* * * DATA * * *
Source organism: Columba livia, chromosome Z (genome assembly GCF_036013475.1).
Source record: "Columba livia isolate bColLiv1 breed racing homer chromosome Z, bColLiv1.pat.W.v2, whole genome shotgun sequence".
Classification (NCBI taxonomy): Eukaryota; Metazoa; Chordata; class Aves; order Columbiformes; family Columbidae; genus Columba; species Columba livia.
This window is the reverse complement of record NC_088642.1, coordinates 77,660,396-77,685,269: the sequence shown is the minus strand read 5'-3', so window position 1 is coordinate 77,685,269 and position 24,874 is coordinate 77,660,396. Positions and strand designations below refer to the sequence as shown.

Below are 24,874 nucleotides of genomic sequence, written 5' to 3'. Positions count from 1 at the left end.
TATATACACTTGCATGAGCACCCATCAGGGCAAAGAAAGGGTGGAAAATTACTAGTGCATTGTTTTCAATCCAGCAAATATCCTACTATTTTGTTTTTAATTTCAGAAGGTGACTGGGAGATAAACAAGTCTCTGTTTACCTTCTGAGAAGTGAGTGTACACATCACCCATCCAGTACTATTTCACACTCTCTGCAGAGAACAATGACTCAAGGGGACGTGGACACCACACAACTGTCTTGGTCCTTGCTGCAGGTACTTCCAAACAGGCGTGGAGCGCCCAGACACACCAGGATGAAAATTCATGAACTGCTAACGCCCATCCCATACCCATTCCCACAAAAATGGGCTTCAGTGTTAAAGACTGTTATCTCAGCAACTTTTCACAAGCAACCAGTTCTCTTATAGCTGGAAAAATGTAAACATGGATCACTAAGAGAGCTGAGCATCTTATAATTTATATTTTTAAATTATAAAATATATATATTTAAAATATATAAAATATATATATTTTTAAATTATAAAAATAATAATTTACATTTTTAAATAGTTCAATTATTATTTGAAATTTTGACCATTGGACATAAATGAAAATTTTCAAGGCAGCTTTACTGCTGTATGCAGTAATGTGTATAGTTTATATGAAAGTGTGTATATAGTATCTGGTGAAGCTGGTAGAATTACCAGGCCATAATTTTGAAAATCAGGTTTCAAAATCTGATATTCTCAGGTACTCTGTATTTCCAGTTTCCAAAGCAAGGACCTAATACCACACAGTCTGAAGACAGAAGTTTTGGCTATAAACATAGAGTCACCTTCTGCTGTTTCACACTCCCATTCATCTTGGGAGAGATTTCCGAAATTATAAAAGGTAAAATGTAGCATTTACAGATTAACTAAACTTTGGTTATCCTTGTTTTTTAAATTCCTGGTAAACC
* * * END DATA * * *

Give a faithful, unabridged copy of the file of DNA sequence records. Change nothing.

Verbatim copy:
Source organism: Columba livia, chromosome Z (genome assembly GCF_036013475.1).
Source record: "Columba livia isolate bColLiv1 breed racing homer chromosome Z, bColLiv1.pat.W.v2, whole genome shotgun sequence".
Classification (NCBI taxonomy): Eukaryota; Metazoa; Chordata; class Aves; order Columbiformes; family Columbidae; genus Columba; species Columba livia.
This window is the reverse complement of record NC_088642.1, coordinates 77,660,396-77,685,269: the sequence shown is the minus strand read 5'-3', so window position 1 is coordinate 77,685,269 and position 24,874 is coordinate 77,660,396. Positions and strand designations below refer to the sequence as shown.

Below are 24,874 nucleotides of genomic sequence, written 5' to 3'. Positions count from 1 at the left end.
TATATACACTTGCATGAGCACCCATCAGGGCAAAGAAAGGGTGGAAAATTACTAGTGCATTGTTTTCAATCCAGCAAATATCCTACTATTTTGTTTTTAATTTCAGAAGGTGACTGGGAGATAAACAAGTCTCTGTTTACCTTCTGAGAAGTGAGTGTACACATCACCCATCCAGTACTATTTCACACTCTCTGCAGAGAACAATGACTCAAGGGGACGTGGACACCACACAACTGTCTTGGTCCTTGCTGCAGGTACTTCCAAACAGGCGTGGAGCGCCCAGACACACCAGGATGAAAATTCATGAACTGCTAACGCCCATCCCATACCCATTCCCACAAAAATGGGCTTCAGTGTTAAAGACTGTTATCTCAGCAACTTTTCACAAGCAACCAGTTCTCTTATAGCTGGAAAAATGTAAACATGGATCACTAAGAGAGCTGAGCATCTTATAATTTATATTTTTAAATTATAAAATATATATATTTAAAATATATAAAATATATATATTTTTAAATTATAAAAATAATAATTTACATTTTTAAATAGTTCAATTATTATTTGAAATTTTGACCATTGGACATAAATGAAAATTTTCAAGGCAGCTTTACTGCTGTATGCAGTAATGTGTATAGTTTATATGAAAGTGTGTATATAGTATCTGGTGAAGCTGGTAGAATTACCAGGCCATAATTTTGAAAATCAGGTTTCAAAATCTGATATTCTCAGGTACTCTGTATTTCCAGTTTCCAAAGCAAGGACCTAATACCACACAGTCTGAAGACAGAAGTTTTGGCTATAAACATAGAGTCACCTTCTGCTGTTTCACACTCCCATTCATCTTGGGAGAGATTTCCGAAATTATAAAAGGTAAAATGTAGCATTTACAGATTAACTAAACTTTGGTTATCCTTGTTTTTTAAATTCCTGGTAAACC